This Population Council working paper examines gender differences in transitions to adulthood in Pakistan. The survey covers key aspects of adolescents’ lives, including the timing of several adult transitions and a detailed accounting of time use over the previous 24 hours. The results of the analysis confirm the fundamental importance of schooling to transitions to adulthood. Those without any schooling, which still includes 15 percent of young men and 46 percent of young women, assume the work burdens of adults prematurely and are deprived of the opportunity for learning in an institutional setting outside the family. Those who do attend school eventually take up gender-stereotyped roles; however, they do so with some delay, allowing them to experience a longer transition to adulthood. The nature of current opportunities available to young people, however, appears to reinforce traditional gender role stereotypes.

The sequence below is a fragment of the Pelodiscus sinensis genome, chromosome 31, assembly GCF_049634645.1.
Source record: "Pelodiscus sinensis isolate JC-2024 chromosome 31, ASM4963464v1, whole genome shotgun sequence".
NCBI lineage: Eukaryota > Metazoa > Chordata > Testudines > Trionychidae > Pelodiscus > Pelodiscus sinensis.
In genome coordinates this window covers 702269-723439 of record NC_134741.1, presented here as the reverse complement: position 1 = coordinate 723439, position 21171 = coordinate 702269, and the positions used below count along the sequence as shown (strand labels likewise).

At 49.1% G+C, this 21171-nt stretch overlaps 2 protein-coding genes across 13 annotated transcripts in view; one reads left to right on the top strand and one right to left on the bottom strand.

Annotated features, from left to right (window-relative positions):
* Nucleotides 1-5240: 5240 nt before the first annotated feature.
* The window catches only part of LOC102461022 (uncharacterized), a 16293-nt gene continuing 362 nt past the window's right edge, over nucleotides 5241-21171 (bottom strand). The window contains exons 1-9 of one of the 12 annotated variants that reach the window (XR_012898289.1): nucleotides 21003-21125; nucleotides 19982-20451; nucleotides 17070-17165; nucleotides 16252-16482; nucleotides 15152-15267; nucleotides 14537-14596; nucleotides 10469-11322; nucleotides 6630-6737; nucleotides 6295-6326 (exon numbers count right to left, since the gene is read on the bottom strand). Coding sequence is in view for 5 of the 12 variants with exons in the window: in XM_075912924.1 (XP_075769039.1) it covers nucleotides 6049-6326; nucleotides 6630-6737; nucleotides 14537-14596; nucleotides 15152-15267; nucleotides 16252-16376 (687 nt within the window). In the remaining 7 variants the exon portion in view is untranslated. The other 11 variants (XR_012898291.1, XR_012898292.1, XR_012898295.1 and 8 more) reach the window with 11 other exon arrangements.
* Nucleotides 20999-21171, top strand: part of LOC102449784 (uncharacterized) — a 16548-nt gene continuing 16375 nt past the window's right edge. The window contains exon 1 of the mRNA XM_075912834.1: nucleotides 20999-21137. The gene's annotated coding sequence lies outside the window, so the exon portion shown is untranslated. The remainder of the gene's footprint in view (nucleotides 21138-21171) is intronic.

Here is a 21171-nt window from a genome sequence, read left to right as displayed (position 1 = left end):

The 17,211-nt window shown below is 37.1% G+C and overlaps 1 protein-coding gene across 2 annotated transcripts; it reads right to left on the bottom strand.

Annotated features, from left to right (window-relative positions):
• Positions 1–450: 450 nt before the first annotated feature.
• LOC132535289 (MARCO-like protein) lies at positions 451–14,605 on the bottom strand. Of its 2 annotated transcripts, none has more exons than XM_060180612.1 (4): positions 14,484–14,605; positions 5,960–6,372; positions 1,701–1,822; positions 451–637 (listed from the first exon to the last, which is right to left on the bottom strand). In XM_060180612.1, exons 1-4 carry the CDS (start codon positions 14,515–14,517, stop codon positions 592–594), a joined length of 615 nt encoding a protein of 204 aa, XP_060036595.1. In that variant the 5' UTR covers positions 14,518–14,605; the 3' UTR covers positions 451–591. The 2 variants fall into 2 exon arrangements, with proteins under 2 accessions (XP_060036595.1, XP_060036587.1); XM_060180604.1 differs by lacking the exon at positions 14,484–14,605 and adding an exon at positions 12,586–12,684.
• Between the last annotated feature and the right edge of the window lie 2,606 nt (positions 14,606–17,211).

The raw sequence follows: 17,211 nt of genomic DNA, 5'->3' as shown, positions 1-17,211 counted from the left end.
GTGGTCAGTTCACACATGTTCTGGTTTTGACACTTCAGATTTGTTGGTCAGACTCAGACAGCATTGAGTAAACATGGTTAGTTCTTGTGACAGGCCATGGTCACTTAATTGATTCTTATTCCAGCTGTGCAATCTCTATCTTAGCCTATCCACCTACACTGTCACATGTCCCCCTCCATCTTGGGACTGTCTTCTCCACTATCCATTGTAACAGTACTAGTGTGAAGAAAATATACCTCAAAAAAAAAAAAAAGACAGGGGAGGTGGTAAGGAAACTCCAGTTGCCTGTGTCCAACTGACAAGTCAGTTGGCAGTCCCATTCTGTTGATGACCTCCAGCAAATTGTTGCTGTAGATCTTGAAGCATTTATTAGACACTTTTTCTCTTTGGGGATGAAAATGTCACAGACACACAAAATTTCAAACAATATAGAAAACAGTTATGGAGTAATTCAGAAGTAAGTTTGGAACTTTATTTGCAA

Lloyd, Cynthia B. and Monica J. Grant. 2004. "Growing up in Pakistan: The separate experiences of males and females," Policy Research Division Working Paper no. 188. New York: Population Council. Version of record: https://www.nap.edu/read/11524/chapter/10